Our study also found that early retiree plans are projected to exceed the statutory thresholds at a much higher rate than active employee plans. Eighty-one percent of early retiree plans for U.S. employers are likely to incur the “Cadillac” tax, and this rate is projected to increase to 84% by 2020. For the plans that we’ve projected will be impacted by the “Cadillac” tax, there will be an annual increase of $1,609 PEPY, or 6.8% of total costs.

We conducted similar research for industry groups such as health systems, universities, and public employers, and these analyses revealed that nearly 40% of active employee plans for health systems and more than 25% of active employee plans for universities in this study are projected to incur the “Cadillac” tax by 2020.

By implementing a combination of benefit design changes, premium contribution alterations, and health risk interventions, you can mitigate the impact of this new tax in 2018 and beyond. Early awareness is key. For more information on the effects of the Cadillac Tax, read our research brief. And contact us to learn how our modeling tools can help. 

Tom Halvorson
Director, Practice Leadership

*The study was executed using data from the Truven Health MarketScan® Commercial Claims and Encounters Research Databases, which consists of medical and drug data from employers and health plans. It contains data for more than 59.9 million individuals annually, encompassing employees, their spouses, and dependents who are covered by employer-sponsored private health insurance.

Beyond Claims & Assessments: Understanding Your Population Drives Results

By Tom Halvorson/Tuesday, May 19, 2015

Within healthcare analytics, we are constantly striving to drive action. We pore over data to make meaningful recommendations. Our business demands that we effect change in our health plans, our providers, and more often than not, our employees or members. Administrative claims can tell us a lot about an individual. A health risk assessment (HRA) can tell us even more.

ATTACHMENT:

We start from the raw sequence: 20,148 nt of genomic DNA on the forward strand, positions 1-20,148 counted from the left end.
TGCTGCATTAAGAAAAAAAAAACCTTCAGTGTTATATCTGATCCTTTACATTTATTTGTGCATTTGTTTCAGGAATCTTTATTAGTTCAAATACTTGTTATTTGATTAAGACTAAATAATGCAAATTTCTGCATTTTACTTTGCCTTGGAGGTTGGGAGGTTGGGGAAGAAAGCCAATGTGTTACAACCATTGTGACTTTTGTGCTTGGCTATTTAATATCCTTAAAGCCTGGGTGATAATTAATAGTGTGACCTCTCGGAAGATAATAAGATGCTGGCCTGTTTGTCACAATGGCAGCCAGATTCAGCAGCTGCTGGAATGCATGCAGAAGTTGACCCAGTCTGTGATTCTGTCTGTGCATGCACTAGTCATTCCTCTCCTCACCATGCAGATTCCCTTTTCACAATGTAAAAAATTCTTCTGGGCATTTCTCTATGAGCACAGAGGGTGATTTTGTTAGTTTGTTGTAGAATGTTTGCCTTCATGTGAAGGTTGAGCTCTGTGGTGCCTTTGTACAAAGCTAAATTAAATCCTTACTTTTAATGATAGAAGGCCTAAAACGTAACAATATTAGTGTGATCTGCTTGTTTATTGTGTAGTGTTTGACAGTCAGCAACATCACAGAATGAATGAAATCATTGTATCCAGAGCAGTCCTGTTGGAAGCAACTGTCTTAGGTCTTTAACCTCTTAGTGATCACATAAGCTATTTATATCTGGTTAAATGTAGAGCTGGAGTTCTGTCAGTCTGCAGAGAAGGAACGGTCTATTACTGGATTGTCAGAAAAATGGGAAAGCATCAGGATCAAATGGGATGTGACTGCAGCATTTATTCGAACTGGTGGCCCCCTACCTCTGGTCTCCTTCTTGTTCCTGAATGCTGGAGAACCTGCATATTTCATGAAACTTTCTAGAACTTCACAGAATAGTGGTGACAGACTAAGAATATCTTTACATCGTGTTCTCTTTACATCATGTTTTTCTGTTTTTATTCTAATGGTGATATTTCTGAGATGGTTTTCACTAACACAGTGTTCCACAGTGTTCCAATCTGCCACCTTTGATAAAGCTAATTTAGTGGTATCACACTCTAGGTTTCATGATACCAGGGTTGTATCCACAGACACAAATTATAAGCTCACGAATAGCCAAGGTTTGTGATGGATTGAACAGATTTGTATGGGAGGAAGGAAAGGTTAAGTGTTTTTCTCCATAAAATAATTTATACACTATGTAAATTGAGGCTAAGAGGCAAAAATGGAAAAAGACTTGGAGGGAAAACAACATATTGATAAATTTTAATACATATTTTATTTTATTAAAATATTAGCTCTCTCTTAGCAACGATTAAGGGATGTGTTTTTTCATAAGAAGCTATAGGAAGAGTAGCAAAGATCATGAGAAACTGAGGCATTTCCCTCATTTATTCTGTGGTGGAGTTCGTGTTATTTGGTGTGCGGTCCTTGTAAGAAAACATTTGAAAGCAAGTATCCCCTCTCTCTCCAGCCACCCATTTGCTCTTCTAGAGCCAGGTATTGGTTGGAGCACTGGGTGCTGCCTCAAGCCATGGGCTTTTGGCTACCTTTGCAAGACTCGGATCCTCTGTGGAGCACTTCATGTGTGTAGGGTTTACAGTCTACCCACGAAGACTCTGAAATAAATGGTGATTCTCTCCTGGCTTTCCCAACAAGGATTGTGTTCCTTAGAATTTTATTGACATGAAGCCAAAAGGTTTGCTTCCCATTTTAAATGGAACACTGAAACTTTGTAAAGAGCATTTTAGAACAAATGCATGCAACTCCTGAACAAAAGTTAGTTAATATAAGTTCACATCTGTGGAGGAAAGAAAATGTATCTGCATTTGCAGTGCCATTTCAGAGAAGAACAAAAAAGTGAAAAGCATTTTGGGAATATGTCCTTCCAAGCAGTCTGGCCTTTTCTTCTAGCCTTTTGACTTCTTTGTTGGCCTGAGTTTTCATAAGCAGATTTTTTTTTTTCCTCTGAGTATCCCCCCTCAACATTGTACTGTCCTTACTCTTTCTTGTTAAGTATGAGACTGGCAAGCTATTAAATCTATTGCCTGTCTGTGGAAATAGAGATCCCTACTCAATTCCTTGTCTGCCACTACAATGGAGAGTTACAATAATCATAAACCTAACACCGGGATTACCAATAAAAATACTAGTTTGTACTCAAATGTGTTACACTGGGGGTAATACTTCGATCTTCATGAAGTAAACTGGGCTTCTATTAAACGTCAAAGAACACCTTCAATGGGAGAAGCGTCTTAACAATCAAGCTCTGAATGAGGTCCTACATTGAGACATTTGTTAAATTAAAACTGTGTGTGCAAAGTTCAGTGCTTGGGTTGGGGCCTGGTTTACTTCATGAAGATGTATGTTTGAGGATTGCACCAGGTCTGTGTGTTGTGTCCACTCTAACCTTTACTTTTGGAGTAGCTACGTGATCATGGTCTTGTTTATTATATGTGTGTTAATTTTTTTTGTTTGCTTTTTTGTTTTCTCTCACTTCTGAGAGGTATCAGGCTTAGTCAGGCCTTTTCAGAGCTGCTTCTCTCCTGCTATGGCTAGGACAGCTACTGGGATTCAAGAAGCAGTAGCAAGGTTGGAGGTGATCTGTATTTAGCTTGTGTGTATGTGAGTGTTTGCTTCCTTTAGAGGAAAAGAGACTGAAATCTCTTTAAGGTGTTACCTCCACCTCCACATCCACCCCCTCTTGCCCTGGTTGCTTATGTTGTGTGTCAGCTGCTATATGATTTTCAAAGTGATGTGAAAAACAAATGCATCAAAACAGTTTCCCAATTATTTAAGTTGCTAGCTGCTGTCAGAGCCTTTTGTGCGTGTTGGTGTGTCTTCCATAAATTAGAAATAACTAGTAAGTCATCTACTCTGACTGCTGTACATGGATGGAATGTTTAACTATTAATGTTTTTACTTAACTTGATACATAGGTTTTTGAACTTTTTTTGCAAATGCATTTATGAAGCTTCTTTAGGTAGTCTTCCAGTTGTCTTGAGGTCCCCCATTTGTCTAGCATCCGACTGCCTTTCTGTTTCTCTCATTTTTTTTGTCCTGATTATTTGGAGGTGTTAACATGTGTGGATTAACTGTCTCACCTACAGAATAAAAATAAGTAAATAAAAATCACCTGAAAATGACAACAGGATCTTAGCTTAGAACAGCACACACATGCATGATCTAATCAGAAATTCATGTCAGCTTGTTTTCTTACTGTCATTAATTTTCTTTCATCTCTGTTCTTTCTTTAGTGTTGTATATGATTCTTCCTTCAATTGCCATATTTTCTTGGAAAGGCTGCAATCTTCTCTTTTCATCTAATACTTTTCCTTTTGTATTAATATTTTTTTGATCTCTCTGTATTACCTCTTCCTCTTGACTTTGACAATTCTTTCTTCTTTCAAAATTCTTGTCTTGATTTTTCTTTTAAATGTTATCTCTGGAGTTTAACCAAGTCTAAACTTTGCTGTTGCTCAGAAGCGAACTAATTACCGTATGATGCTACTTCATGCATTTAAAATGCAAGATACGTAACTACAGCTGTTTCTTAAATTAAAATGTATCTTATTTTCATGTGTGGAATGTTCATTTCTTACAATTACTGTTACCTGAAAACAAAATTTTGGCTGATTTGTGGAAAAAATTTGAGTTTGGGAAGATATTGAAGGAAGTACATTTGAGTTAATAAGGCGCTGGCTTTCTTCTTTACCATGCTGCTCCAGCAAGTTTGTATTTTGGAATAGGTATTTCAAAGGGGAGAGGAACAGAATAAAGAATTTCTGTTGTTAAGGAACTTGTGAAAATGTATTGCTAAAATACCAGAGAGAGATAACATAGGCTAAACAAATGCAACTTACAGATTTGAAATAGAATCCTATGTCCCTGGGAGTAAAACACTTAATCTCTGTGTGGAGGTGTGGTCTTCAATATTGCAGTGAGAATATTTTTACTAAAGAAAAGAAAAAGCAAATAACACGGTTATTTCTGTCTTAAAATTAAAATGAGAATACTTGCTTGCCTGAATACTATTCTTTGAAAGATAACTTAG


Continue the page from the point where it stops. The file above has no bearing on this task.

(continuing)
But even with these rich data sources, we’re still missing the complete picture. What makes a person tick? What barriers prevent them from seeking preventive care?  Do they prefer to receive information via mail, the internet, or TV ads? What shops and restaurants do they frequent? 

Combining administrative claims with lifestyle segmentation and survey data can help bridge this gap and allow health care decision makers to make the kind of profound discoveries that lead to action. The right tool and analytic expertise are needed to merge these disparate data sets.  

Recently, a health plan client applied Market Expert® — a Truven Health tool that combines Nielsen PRIZM® lifestyle segmentation with our PULSE™ Healthcare Survey and the CDC Behavioral Risk Factor Surveillance System — to its existing members to understand what population segments were the most desirable from a business standpoint. The plan then used the tool to scan its service areas for more people in those segments. Beginning with a solid understanding of its ideal market demographics, this insurer was able to predict the healthcare needs of the unknown individuals and craft programs and perks to target and incent prospective members. The data provided clear insights into the most effective ways to communicate with this market. 

Another employer client wanted to increase HRA participation and act on the results. Using Market Expert, the organization started by parsing its population to understand what participation incentives would be the most appealing. Then it examined the most effective forms of communication for the population segments. This consumer-oriented strategy was successful, creating a substantial increase in HRA participation. The HRA led the employer to discover a previously unknown mental health issue in the population. This insight helped explain recent productivity declines, and the employer was able to design an effective intervention.